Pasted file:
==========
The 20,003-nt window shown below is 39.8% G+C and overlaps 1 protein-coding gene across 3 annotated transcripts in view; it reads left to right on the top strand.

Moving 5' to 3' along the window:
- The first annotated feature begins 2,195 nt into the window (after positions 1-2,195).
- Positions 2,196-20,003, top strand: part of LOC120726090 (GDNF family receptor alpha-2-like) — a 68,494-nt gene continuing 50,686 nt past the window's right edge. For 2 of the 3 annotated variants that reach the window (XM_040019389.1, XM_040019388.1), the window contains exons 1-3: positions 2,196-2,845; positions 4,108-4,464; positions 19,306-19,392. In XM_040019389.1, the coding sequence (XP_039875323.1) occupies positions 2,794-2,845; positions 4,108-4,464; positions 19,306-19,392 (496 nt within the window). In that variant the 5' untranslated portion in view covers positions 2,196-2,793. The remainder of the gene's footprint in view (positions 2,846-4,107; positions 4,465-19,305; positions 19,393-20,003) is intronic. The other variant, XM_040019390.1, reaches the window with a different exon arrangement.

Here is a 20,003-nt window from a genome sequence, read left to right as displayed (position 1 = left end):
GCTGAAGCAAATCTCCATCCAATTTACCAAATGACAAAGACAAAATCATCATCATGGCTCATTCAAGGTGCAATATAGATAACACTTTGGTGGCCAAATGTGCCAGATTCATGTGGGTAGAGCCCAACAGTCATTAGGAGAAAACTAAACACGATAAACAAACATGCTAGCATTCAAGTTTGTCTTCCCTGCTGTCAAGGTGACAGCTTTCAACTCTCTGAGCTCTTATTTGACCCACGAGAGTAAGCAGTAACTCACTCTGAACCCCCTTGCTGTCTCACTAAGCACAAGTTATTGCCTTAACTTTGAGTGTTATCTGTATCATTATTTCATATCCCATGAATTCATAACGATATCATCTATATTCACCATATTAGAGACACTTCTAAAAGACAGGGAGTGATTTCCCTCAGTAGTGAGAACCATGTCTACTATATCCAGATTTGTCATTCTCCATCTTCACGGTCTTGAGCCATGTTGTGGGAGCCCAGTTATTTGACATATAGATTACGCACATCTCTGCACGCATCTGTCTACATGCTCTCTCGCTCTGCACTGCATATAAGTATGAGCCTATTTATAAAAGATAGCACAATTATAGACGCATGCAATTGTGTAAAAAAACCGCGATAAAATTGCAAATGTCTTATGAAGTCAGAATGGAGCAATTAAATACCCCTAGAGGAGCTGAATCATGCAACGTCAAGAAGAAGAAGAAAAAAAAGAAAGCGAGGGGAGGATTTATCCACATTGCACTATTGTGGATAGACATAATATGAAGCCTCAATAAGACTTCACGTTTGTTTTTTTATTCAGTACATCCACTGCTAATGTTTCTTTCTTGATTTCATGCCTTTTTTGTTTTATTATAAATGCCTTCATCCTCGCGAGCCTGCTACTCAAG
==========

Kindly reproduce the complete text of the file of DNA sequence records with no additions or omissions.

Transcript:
The 20,003-nt window shown below is 39.8% G+C and overlaps 1 protein-coding gene across 3 annotated transcripts in view; it reads left to right on the top strand.

Moving 5' to 3' along the window:
- The first annotated feature begins 2,195 nt into the window (after positions 1-2,195).
- Positions 2,196-20,003, top strand: part of LOC120726090 (GDNF family receptor alpha-2-like) — a 68,494-nt gene continuing 50,686 nt past the window's right edge. For 2 of the 3 annotated variants that reach the window (XM_040019389.1, XM_040019388.1), the window contains exons 1-3: positions 2,196-2,845; positions 4,108-4,464; positions 19,306-19,392. In XM_040019389.1, the coding sequence (XP_039875323.1) occupies positions 2,794-2,845; positions 4,108-4,464; positions 19,306-19,392 (496 nt within the window). In that variant the 5' untranslated portion in view covers positions 2,196-2,793. The remainder of the gene's footprint in view (positions 2,846-4,107; positions 4,465-19,305; positions 19,393-20,003) is intronic. The other variant, XM_040019390.1, reaches the window with a different exon arrangement.

Here is a 20,003-nt window from a genome sequence, read left to right as displayed (position 1 = left end):
GCTGAAGCAAATCTCCATCCAATTTACCAAATGACAAAGACAAAATCATCATCATGGCTCATTCAAGGTGCAATATAGATAACACTTTGGTGGCCAAATGTGCCAGATTCATGTGGGTAGAGCCCAACAGTCATTAGGAGAAAACTAAACACGATAAACAAACATGCTAGCATTCAAGTTTGTCTTCCCTGCTGTCAAGGTGACAGCTTTCAACTCTCTGAGCTCTTATTTGACCCACGAGAGTAAGCAGTAACTCACTCTGAACCCCCTTGCTGTCTCACTAAGCACAAGTTATTGCCTTAACTTTGAGTGTTATCTGTATCATTATTTCATATCCCATGAATTCATAACGATATCATCTATATTCACCATATTAGAGACACTTCTAAAAGACAGGGAGTGATTTCCCTCAGTAGTGAGAACCATGTCTACTATATCCAGATTTGTCATTCTCCATCTTCACGGTCTTGAGCCATGTTGTGGGAGCCCAGTTATTTGACATATAGATTACGCACATCTCTGCACGCATCTGTCTACATGCTCTCTCGCTCTGCACTGCATATAAGTATGAGCCTATTTATAAAAGATAGCACAATTATAGACGCATGCAATTGTGTAAAAAAACCGCGATAAAATTGCAAATGTCTTATGAAGTCAGAATGGAGCAATTAAATACCCCTAGAGGAGCTGAATCATGCAACGTCAAGAAGAAGAAGAAAAAAAAGAAAGCGAGGGGAGGATTTATCCACATTGCACTATTGTGGATAGACATAATATGAAGCCTCAATAAGACTTCACGTTTGTTTTTTTATTCAGTACATCCACTGCTAATGTTTCTTTCTTGATTTCATGCCTTTTTTGTTTTATTATAAATGCCTTCATCCTCGCGAGCCTGCTACTCAAG